5 Ways To Improve Your Memory, Health and Lifestyle, 1stholistic.com, Holistic Living

by Murdo Macleod

Have you ever imagined the benefits a good memory can bring you?

Being able to remember important pieces of information - like names, facts and figures, directions, procedures, quotations - can give you a powerful advantage in life.

In fact, the ability to retain and retrieve information is essential to your personal and professional success.

Here are five ways to boost your memory and keep it razor sharp:

1. Use Your Imagination

An easy way to remember something is to "take a picture".

For example, to remember where you've left your car keys, pretend to hold a camera to your eyes, focus on the scene, and click the image into your memory when you are leaving.

Then, when you want to find your keys again, try to develop the negative into positive and you'll be able to draw out a clear picture.

This technique works with almost everything you want to remember, as the film reel in your mind is endless.

Another trick you can use is to "think like a poet". Make up rhymes to recall ideas and construct simple-to-remember acronyms to record key phrases.

Remembering is EASY (Every Acronym Saves You) when you DIY (Do It Yourself).

Let's say you want to memorize the planets in their order from the Sun: Mercury, Venus, Earth, Mars, Jupiter, Saturn, Uranus, Neptune and Pluto.

Then just say "My Very Excellent Mom Just Served Us Nice Pickles".

2. Practice!

You can boost your memory with just a little regular practice. There are lots of ways of doing this:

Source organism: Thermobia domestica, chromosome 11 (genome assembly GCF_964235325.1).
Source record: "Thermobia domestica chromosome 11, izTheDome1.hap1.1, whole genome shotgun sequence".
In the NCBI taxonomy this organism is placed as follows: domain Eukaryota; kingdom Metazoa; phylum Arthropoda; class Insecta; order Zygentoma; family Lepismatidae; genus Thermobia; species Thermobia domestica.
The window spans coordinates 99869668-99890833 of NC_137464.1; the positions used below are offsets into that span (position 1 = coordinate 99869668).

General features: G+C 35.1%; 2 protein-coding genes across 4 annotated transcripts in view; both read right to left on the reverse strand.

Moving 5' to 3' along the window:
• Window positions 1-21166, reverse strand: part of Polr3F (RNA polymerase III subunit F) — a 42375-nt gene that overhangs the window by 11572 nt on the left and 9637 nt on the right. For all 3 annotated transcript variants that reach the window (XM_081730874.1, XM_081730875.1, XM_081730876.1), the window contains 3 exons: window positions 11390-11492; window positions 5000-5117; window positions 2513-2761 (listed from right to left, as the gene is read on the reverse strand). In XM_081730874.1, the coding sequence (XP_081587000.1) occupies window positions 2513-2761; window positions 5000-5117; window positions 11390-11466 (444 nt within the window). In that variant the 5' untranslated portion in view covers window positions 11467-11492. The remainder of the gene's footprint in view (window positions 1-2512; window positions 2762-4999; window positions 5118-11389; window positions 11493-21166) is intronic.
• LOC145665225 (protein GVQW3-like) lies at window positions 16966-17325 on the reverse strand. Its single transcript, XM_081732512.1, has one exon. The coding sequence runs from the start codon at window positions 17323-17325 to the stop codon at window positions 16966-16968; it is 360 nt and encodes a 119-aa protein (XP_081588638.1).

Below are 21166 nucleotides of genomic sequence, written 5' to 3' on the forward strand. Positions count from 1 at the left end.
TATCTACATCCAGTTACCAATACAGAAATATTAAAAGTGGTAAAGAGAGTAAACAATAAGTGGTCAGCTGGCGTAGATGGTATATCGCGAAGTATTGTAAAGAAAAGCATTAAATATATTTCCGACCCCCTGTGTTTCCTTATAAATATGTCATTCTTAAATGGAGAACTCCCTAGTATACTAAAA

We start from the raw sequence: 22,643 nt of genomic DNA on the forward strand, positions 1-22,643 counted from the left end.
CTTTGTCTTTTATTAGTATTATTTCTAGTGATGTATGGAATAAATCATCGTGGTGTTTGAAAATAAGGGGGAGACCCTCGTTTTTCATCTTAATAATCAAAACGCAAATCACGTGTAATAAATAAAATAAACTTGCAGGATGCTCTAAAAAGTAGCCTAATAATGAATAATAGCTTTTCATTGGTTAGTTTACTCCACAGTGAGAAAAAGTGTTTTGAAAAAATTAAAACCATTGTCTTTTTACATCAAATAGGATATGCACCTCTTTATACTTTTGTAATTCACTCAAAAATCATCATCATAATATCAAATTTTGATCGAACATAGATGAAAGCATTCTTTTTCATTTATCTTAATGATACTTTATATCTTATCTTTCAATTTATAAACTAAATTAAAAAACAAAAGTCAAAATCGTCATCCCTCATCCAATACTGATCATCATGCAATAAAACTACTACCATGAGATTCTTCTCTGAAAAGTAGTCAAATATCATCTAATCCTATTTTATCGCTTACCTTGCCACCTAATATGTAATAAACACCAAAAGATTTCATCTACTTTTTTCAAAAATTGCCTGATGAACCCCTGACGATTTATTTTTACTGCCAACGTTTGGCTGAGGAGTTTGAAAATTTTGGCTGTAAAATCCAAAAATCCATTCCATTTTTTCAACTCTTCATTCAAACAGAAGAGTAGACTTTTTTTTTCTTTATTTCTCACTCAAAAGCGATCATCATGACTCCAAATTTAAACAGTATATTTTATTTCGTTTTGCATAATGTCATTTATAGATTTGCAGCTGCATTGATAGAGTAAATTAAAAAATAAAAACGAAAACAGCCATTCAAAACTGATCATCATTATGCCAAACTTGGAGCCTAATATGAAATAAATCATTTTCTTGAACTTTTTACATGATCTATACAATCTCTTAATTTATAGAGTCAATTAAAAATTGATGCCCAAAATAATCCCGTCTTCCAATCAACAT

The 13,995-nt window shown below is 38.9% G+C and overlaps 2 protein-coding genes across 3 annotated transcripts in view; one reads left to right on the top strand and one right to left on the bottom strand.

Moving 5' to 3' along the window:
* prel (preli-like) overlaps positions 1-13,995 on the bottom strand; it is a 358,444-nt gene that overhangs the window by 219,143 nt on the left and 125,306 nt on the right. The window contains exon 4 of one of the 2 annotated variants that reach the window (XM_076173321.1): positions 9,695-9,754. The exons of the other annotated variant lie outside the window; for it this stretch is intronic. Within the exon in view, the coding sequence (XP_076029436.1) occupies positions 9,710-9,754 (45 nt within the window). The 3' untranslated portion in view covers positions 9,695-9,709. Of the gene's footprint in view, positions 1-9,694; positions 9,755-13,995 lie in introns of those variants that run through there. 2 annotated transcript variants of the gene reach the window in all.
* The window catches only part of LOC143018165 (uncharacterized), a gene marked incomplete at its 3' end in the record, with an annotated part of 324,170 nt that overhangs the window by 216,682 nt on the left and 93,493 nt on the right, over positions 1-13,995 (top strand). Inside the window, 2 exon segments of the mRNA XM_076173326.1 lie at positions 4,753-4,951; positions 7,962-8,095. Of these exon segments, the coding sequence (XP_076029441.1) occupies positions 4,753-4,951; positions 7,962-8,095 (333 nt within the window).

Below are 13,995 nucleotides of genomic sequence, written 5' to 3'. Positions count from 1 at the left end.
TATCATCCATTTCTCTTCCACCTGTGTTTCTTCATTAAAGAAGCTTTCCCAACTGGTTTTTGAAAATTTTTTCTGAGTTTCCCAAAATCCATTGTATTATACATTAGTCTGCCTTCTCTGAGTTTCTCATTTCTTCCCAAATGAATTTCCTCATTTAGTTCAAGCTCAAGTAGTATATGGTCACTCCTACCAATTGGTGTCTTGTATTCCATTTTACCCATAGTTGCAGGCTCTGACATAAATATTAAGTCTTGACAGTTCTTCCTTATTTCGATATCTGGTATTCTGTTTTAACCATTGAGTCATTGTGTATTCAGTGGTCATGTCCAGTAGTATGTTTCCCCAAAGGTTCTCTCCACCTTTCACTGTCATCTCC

Try to remember which day of the week your last birthday was. Then extend this to the birthdays of all your family members.

Try to remember all the Grand Slam Finalists and who was the winner. If you can try to remember the scores as well, it would be an even better exercise.

Try to remember names of all the 50 States and see if you can do it in alphabetic order too.

It won't be long before your daily practice pays off - making your mind sharper and more adaptable.

3. Eat Healthy

The best way to protect your memory is to eat plenty of antioxidants and nutrients commonly found in fruits and vegetables.

In a study published by the American Journal of Clinical Nutrition, researchers tested people aged between 65 and 90 and discovered that the people with the best ability to memorize words were those whose diets included the most fruits and vegetables.

Coincidentally, the same group of people ate the least artery-clogging saturated fat. Of all the fruits and vegetables studied, blueberries and blackberries contain the most potent antioxidants, anthocyanins.

4. Get Physical

Physical exercise not only boosts memory but also helps you think faster. A combination of mental and physical activities can protect your memory and help keep you alert.

The brain's processing speed gradually slows as you age. Between ages 25 and 55, many people begin to experience problems coming up with names or numbers. The memory is there. It just takes people longer to retrieve it.